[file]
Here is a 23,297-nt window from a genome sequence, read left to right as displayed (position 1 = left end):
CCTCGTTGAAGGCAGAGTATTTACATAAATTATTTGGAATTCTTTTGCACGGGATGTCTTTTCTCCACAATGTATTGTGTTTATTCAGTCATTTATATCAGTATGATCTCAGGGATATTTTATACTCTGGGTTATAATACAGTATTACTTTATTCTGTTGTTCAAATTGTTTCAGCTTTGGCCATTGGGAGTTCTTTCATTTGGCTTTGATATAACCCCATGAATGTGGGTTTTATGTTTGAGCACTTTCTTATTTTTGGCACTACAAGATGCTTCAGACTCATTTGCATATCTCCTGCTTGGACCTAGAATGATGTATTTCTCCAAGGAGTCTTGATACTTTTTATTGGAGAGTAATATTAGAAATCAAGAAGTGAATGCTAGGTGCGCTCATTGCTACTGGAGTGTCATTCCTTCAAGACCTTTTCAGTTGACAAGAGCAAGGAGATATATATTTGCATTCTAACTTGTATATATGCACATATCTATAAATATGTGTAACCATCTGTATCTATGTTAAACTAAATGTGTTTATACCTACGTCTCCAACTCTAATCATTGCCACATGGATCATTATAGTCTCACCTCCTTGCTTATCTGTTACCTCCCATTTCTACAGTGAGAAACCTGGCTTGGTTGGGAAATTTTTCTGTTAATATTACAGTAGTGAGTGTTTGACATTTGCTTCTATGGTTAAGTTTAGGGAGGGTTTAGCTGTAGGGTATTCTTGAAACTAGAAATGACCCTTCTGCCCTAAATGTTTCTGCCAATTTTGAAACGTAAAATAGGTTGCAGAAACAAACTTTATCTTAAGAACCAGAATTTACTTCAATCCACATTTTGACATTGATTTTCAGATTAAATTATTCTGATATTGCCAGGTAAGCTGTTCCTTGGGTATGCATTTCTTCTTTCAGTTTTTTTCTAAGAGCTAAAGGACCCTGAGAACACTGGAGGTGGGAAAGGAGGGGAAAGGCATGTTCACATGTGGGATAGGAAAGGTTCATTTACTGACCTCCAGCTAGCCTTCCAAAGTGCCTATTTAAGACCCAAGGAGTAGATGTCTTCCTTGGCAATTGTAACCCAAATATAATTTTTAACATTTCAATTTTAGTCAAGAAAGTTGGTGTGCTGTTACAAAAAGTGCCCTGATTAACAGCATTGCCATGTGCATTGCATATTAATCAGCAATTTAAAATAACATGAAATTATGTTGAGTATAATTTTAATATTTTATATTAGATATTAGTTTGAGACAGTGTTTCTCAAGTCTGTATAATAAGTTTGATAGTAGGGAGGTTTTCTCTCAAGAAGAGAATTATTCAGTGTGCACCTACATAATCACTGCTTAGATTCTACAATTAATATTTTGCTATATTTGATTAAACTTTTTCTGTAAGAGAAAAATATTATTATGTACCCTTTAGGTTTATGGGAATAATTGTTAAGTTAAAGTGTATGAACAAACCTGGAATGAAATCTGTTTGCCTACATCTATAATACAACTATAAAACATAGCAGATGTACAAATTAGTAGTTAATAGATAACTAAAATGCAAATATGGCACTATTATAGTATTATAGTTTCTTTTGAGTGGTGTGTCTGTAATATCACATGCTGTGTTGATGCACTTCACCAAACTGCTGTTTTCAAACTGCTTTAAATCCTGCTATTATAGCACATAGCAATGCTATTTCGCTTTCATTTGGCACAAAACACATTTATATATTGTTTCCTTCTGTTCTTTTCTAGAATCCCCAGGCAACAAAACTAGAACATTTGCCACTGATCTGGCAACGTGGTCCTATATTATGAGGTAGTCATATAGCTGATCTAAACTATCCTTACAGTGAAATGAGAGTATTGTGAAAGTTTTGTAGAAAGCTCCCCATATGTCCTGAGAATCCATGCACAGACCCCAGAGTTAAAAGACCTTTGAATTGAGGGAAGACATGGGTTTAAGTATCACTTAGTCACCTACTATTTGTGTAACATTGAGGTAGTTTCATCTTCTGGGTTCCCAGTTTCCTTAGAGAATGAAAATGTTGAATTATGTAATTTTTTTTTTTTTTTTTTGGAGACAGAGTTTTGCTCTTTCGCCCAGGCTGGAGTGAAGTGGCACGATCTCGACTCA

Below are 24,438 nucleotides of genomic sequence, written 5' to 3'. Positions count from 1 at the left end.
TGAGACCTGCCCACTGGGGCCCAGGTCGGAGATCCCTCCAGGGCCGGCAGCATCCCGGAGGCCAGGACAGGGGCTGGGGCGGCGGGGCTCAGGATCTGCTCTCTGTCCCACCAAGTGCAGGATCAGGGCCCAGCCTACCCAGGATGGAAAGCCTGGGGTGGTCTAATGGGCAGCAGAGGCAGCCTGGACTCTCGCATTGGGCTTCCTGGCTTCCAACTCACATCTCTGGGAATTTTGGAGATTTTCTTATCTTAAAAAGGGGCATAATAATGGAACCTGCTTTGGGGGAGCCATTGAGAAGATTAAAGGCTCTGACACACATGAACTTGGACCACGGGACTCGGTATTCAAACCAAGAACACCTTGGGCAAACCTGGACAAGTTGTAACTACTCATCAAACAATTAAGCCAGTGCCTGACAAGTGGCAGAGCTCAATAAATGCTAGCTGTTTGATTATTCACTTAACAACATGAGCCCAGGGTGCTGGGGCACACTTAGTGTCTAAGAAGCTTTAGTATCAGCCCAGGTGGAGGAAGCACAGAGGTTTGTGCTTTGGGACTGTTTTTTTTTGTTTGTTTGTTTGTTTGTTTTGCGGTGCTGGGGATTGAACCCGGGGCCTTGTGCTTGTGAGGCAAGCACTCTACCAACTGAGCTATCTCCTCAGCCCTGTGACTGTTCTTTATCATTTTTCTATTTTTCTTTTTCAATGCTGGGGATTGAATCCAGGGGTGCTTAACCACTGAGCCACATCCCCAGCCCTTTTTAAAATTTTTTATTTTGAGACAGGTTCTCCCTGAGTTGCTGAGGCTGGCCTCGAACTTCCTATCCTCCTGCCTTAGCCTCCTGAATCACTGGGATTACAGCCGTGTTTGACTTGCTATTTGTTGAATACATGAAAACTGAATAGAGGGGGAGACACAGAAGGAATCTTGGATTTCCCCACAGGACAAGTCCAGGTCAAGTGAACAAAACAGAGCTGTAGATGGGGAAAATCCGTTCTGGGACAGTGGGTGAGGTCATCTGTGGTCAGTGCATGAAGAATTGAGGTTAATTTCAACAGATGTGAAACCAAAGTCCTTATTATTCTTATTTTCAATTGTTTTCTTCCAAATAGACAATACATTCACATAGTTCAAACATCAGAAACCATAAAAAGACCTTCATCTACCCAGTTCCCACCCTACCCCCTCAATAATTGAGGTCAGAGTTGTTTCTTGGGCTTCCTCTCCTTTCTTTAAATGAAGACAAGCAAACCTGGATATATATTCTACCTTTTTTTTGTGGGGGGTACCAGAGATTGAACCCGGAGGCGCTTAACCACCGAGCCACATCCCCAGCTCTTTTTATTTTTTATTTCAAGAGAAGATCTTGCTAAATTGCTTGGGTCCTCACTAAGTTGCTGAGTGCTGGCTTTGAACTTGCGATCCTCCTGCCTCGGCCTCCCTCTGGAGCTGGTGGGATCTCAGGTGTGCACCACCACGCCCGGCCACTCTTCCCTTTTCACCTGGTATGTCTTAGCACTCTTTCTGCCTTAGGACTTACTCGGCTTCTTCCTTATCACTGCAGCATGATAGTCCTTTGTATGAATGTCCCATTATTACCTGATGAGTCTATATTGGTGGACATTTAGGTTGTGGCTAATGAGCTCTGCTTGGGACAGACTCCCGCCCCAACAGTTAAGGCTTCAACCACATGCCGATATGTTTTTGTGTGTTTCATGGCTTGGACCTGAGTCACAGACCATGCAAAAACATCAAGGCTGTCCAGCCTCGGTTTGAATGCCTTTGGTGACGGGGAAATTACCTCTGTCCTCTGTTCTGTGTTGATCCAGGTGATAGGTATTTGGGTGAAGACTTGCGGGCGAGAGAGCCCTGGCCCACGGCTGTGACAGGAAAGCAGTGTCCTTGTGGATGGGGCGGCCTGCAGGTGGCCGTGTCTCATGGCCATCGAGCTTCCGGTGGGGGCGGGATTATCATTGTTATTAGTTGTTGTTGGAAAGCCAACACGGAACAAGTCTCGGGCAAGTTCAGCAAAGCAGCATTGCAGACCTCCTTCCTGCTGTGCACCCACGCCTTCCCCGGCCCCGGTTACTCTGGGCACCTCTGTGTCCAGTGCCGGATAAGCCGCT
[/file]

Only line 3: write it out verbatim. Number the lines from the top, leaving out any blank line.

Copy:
Below are 24,438 nucleotides of genomic sequence, written 5' to 3'. Positions count from 1 at the left end.